So, if most people won’t be exalted, and heterosexual marriage is required only for exaltation, what’s wrong with gay marriage? Even if you accept the idea that gay people can’t be exalted, what’s wrong with people deciding they’re fine with being a ministering angel? It’s not that crazy of an aspiration – as far as I can tell, this is the goal of most Christians, right?

    I don’t think that people think that that most people won’t be exalted because it’s impossible. I think that to the extent people think that others or themselves won’t be exalted, it’s because of a personal failing of that person to live up to the commandments and expectations. This state of affairs, however, is not desirable.

    I don’t think most Mormons would say that gay people can’t be exalted — I think that, by now, Mormon generally have a strong awareness of the orientation-behavior dichotomy. To the contrary, I think that more Mormons would think it’s absolutely possible for a gay person to follow the law of chastity (regardless of how hard that might be perceived as), and thus aim for married exaltation just like everyone else. *At worst*, i think that Mormons probably think that the atonement will kick in and restore heterosexuality in the afterlife for those who are celibate, but who just cannot muster a mixed orientation marriage in this life.

    As a result, all the stuff Mormons who are normally against gay marriage say about what is wrong with gay marriage still applies here.

    (And I would note that the talk about the “goal” of most Christians to be ministering angels misses a host of theological differences between Mormons and traditional Christians…but even if we conceded that, conservative traditional Christians still believe same-sex relationships to be sin that shouldn’t be engaged in, so it doesn’t follow that if one has a lower “goal” that therefore, certain actions viewed as sinful are permitted.)

    It feels rather dishonest to require that gay people be “on track” for exaltation in order to attend church and have their children be part of the church, while disregarding all sorts of problems in the lives of every other normal human being wending their way through this fallen planet. Either the atonement is infinite or it isn’t.

    I don’t think it’s a sure thing that the atonement *is* infinite in Mormonism. After all, general authorities can’t even commit to saying that God’s love is unconditional…

    I cannot defend the november policy in any way shape or fashion, so I won’t go there, but I will comment more generally that I don’t think it’s necessarily the case that gay people are required to be on track for exaltation while everyone else’s problems are disregarded. To the contrary, I think that the church would view visibly and grossly unrepentant sin fairly similarly — if you are grossly and visibly unrepentant, then your own choices have set you apart from the community, and disciplinary action is a formality.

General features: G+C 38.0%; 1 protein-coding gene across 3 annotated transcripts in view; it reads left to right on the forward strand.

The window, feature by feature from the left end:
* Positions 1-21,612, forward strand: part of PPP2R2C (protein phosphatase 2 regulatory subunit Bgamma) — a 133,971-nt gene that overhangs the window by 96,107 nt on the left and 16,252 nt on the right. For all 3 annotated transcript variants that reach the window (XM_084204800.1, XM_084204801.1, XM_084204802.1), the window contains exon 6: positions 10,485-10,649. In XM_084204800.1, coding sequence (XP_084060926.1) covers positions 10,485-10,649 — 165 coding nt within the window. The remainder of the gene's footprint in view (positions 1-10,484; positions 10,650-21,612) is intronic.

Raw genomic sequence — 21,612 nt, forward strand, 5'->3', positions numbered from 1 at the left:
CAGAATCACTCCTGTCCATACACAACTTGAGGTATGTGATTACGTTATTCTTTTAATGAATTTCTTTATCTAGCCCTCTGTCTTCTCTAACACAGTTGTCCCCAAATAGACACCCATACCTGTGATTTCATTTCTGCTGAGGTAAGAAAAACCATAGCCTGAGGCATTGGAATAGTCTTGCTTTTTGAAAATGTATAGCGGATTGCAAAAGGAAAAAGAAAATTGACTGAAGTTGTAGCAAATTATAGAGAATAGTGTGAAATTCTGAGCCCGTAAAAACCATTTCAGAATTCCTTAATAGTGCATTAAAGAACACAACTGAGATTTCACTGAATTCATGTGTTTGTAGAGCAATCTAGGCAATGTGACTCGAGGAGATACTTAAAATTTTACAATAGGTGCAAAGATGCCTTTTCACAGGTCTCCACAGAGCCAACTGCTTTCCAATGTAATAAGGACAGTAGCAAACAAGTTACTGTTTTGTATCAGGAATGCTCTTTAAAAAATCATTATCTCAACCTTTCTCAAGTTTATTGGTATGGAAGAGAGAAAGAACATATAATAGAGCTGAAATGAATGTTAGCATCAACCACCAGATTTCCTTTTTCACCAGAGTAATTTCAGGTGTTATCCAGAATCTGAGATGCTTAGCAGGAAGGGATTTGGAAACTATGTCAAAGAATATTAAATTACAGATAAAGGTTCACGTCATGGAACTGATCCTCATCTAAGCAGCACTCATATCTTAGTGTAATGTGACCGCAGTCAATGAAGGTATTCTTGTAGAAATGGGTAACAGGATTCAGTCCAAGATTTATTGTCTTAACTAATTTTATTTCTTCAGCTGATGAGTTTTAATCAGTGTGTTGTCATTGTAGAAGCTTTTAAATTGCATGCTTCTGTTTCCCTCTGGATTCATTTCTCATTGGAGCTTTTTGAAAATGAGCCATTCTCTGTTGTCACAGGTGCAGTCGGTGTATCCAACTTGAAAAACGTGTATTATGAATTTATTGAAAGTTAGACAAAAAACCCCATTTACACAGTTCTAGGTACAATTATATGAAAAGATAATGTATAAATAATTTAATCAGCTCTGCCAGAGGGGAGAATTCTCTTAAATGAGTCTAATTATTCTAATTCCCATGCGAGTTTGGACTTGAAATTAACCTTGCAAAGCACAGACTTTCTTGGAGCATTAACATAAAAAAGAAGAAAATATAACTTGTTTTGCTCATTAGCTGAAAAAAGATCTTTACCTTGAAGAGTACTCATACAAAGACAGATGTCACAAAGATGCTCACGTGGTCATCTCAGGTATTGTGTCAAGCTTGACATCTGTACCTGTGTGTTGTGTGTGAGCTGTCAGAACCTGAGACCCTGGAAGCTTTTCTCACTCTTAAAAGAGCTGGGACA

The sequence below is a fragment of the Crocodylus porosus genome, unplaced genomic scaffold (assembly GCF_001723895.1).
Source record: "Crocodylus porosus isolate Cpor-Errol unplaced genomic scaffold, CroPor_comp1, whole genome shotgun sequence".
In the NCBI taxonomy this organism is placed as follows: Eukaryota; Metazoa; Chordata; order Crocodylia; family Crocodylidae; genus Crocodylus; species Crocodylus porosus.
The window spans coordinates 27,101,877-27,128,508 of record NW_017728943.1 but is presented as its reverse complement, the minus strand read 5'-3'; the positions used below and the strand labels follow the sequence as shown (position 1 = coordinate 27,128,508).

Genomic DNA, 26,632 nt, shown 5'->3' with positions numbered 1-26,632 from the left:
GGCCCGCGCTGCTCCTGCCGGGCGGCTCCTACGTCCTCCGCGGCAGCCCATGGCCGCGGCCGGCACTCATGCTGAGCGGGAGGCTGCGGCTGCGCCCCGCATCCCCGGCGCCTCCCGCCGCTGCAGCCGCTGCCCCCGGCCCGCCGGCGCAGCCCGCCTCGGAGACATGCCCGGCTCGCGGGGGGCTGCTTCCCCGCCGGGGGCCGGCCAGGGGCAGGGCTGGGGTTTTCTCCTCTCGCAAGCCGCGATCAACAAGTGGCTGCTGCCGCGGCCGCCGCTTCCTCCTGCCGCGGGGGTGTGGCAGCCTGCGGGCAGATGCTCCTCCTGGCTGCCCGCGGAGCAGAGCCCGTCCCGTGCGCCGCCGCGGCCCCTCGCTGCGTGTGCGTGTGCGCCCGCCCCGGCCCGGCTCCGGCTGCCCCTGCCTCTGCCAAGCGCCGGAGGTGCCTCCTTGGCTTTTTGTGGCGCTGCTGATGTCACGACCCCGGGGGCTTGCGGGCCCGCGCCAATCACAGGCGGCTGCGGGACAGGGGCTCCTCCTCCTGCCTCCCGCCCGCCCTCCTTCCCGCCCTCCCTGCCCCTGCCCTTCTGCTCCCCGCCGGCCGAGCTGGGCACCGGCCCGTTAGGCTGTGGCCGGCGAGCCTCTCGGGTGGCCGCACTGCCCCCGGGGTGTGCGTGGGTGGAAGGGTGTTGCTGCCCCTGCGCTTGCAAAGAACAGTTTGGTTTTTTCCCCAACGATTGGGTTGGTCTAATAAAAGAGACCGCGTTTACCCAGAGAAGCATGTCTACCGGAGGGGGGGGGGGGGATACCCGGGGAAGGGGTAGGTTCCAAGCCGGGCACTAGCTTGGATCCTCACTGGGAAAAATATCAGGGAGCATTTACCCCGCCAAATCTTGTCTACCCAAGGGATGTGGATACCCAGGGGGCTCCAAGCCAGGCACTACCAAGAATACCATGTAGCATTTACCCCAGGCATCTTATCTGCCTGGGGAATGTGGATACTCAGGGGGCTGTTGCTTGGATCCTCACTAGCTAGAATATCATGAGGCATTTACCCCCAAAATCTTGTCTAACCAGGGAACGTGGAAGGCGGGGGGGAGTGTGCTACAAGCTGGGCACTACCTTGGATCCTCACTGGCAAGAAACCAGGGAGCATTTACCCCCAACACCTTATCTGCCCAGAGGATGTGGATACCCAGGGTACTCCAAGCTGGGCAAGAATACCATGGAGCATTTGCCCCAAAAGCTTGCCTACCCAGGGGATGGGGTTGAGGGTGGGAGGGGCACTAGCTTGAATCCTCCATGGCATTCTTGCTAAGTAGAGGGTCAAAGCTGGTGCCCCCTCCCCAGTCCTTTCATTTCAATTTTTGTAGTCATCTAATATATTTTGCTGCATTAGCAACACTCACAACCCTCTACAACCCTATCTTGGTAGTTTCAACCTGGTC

So, I would guess that most Mormons would deny that they are “disregarding all sorts of problems in the lives of every other normal human being…” Rather, they would say something like, “everyone has problems, but we admit to our problems and try to get better from them.” They would see someone in a same-sex marriage, however, as not recognizing that same-sex sexuality is a problem and then trying to get rid of it.

    And I think that’s fair. Every day in my relationship with my boyfriend, i don’t have any guilt or qualms about it. I *don’t* see anything wrong with same-sex relationships, don’t feel like that is a sin, and don’t think that there is anything to repent of for that. It makes sense to me to view that posture as an act of profound rebellion against LDS church standards, and I understand why the church would not allow that — even if I think the church’s sexual ethics are just wrong.

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    I think that the goal of exaltation is thought of as Andrew says by most LDS. They believe in an infinite atonement, but if one rejects fundamental teachings of the gospel, it is a long way back.
    I think that most LDS would interpret “in my Father’s house are many mansions” to mean that a great many people will be exalted through Christ. Many church leaders have preached about the expansive nature of salvation offered by Jesus Christ. This concept is becoming more widespread among the local saints in my experience.

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    My brother is gay. I would never limit his eternal options in the way you seem to have resigned yourself to. There are things about eternal parenthood/godhood that we don’t know. His ways are not ours. I can agree with our leaders that gender is an eternal characteristic without believing my plumbing has anything to do with creating eternal children. If you take our creation stories literally, there was no woman involved in creating the first man. Some power was used to command elements. A similar thing is true for the most important man ever born – a process that we don’t understand resulted in a virgin being impregnated. In short, our father works in mysterious ways that we can’t comprehend.

    Another thing that I can’t comprehend is a father who would create children so they might have joy, then condemn them to a path that denies them the foundational blessings that would bring them ultimate joy. We’ve been wrong before based on bias. I can’t count the times I was told in seminary in the 70s that our doctrine (and it was defined as doctrine) on priesthood would never ever ever change.

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    I relate to this SO much. I told my wife about my homosexual desires before we got engaged; somehow I thought because I was being honest and upfront we would have an easier time. Surely I would change. It never happened. I like guys.

    November destroyed my faith. I tried for a year to make it work, but to no avail. I surrendered my temple recommend late 2016. How can I pay tithing and support financially an organization that treats its members and their children with such contempt?!

    As for the eternities, my wife and I are hoping polyandry is a thing. We would love it if both of us could be married to another man who’s tall, dark, and sexy nerdy.

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    As you and Chad say the only reason the Gospel has a problem with exaltation and sealed gay marriage seems to be eternal reproduction. My wife says if either polygamy or being eternally pregnant is what’s in store for her in the Celestial kingdom, we will be elsewhere.

    The Church on the other hand seems to be controlled by conservative ideas that have little to do with the Gospel. Not sure how much credibility the church will have left by the time we have a Prophet willing to ask what the Lord wants, on this subject and for women to be people too?

    “All are alike unto God black and white, bond and free, male and female, gay and straight,” If all are alike who should we be able to discriminate against? No one!